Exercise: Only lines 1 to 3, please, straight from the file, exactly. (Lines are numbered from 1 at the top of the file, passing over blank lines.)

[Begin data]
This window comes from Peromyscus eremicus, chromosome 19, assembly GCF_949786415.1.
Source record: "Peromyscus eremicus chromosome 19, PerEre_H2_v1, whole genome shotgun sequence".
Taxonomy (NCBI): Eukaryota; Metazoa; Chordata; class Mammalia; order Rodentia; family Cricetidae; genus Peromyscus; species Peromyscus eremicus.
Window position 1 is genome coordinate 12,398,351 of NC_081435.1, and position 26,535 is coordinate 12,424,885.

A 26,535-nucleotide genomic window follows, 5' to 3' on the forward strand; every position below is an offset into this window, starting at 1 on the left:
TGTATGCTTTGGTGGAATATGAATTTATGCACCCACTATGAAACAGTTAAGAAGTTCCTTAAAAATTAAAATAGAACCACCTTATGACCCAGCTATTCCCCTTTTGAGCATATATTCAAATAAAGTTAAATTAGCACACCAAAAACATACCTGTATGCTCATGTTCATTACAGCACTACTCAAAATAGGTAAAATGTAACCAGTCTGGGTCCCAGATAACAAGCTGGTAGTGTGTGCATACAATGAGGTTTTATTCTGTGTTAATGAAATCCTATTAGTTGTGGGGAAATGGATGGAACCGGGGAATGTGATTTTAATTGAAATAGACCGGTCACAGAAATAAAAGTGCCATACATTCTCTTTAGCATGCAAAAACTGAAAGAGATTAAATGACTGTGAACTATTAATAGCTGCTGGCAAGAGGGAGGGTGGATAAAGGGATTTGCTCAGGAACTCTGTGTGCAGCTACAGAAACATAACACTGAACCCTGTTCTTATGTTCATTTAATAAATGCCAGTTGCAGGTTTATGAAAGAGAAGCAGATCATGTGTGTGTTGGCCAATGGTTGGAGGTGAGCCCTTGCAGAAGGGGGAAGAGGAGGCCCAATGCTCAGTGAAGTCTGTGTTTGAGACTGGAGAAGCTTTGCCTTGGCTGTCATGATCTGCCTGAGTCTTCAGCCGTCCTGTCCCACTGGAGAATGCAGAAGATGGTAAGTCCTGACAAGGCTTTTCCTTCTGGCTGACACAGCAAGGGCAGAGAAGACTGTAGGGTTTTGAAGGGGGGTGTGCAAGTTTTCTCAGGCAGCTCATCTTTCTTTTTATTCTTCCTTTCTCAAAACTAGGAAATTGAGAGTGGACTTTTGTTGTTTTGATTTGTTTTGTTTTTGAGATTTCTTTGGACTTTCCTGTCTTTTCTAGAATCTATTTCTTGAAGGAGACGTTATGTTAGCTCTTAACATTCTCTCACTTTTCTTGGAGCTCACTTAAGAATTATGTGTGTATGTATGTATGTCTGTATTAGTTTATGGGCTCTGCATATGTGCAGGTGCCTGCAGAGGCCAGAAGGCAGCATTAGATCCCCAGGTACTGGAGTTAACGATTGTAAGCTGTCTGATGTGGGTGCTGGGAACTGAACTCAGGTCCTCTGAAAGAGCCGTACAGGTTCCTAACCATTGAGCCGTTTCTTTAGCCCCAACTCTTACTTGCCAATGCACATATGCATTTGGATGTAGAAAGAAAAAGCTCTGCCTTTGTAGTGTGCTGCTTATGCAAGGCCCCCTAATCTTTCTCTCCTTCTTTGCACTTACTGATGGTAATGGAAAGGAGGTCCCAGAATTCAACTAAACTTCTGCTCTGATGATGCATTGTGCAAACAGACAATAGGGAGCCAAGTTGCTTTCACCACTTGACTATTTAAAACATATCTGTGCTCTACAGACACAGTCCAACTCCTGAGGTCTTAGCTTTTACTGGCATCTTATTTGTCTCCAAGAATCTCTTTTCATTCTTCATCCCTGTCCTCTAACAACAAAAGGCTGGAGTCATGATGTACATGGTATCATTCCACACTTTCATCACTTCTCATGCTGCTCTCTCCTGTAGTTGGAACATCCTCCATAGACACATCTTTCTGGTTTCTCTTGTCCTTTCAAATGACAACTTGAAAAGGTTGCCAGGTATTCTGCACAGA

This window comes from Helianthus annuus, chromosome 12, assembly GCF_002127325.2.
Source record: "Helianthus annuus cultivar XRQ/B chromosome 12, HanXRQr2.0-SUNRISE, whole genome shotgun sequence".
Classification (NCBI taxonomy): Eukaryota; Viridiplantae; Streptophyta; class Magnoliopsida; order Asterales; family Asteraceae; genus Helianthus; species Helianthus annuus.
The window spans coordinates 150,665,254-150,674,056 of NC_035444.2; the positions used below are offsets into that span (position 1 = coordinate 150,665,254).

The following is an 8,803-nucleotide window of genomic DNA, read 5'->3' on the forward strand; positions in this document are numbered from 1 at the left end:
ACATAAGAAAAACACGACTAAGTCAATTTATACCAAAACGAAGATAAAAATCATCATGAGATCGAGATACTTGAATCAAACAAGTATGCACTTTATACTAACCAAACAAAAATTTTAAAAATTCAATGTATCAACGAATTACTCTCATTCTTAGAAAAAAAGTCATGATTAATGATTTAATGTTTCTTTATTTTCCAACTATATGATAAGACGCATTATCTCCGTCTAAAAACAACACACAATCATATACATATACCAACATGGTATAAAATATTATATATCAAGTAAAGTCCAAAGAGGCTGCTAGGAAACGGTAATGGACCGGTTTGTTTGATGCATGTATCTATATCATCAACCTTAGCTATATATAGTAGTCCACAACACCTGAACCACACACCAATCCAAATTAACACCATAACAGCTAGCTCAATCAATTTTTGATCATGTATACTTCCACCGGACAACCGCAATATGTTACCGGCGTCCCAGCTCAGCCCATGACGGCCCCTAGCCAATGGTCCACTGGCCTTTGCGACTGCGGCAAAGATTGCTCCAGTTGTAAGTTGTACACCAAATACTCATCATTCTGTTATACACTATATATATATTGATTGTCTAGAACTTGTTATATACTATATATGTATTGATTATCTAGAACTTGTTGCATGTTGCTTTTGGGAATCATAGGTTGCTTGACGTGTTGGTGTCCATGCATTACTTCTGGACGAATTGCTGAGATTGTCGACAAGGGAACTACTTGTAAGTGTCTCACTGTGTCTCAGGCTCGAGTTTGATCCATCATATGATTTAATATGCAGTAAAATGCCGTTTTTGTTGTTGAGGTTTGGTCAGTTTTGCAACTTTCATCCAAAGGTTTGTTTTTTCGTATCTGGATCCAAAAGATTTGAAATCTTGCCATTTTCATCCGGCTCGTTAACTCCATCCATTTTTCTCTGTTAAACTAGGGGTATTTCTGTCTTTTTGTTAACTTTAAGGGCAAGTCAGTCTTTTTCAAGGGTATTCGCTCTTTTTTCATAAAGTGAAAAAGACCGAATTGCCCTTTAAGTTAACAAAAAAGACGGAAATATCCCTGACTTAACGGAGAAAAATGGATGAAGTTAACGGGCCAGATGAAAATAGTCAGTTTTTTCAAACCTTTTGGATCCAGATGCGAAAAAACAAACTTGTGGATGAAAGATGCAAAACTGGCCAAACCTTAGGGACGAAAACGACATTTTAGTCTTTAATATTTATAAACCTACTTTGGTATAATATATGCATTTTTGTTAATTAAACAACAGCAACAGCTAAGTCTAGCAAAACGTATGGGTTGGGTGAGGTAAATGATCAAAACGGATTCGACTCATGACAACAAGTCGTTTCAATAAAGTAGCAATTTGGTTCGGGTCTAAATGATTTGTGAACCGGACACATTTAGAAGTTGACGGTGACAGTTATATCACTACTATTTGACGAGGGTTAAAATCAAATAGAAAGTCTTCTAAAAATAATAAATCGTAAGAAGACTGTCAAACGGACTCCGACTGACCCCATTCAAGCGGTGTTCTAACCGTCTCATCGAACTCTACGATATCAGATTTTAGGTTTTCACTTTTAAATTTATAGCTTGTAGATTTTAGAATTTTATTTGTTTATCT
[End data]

This window comes from Peromyscus eremicus, chromosome 19, assembly GCF_949786415.1.
Source record: "Peromyscus eremicus chromosome 19, PerEre_H2_v1, whole genome shotgun sequence".
Taxonomy (NCBI): Eukaryota; Metazoa; Chordata; class Mammalia; order Rodentia; family Cricetidae; genus Peromyscus; species Peromyscus eremicus.